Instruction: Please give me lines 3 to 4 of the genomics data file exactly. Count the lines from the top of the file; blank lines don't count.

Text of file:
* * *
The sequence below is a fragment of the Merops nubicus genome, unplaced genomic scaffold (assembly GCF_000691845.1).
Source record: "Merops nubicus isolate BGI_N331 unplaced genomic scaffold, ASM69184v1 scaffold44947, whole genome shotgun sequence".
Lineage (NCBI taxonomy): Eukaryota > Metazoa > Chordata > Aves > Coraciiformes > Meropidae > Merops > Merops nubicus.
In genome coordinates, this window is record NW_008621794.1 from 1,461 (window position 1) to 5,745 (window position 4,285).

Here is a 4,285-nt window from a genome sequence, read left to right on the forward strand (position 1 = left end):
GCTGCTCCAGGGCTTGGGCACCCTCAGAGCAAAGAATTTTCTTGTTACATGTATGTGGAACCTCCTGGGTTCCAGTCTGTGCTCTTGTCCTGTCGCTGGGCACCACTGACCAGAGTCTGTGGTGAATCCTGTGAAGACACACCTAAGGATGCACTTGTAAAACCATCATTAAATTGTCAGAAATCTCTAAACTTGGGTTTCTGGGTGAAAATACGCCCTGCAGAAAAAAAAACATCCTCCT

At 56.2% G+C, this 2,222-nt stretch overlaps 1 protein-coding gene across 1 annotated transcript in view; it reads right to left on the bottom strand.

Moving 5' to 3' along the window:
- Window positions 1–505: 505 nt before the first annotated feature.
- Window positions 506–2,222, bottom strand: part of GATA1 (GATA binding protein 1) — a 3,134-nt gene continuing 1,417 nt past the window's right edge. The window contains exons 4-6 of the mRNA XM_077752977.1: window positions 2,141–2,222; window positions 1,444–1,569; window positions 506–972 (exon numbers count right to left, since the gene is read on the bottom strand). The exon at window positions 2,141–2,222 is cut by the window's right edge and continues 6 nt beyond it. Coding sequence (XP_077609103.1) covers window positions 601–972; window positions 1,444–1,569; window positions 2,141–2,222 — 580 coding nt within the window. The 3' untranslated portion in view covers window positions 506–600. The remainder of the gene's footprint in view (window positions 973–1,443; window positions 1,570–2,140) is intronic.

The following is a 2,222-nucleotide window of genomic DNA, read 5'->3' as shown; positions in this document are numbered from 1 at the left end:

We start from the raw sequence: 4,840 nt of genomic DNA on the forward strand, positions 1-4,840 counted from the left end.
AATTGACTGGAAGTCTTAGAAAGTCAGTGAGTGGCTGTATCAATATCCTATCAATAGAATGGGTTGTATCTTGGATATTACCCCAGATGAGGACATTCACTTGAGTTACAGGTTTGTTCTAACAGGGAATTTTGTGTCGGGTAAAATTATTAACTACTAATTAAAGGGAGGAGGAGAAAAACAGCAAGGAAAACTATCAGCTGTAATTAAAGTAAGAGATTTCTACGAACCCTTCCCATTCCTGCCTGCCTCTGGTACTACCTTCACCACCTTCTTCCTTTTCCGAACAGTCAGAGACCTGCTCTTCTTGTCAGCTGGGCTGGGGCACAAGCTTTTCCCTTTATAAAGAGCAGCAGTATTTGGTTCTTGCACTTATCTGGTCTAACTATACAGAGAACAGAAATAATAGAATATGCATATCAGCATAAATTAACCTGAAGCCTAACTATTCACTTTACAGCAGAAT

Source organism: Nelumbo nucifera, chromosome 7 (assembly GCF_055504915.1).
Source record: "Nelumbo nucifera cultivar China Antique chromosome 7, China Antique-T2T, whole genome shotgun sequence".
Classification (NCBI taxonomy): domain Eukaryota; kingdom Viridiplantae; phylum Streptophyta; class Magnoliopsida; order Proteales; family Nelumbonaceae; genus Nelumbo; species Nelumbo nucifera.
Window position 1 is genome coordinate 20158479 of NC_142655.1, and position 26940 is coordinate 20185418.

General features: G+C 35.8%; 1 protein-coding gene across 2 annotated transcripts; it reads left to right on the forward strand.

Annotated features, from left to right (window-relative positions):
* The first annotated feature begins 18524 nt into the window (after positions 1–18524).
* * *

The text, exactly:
Lineage (NCBI taxonomy): Eukaryota > Metazoa > Chordata > Aves > Coraciiformes > Meropidae > Merops > Merops nubicus.
In genome coordinates, this window is record NW_008621794.1 from 1,461 (window position 1) to 5,745 (window position 4,285).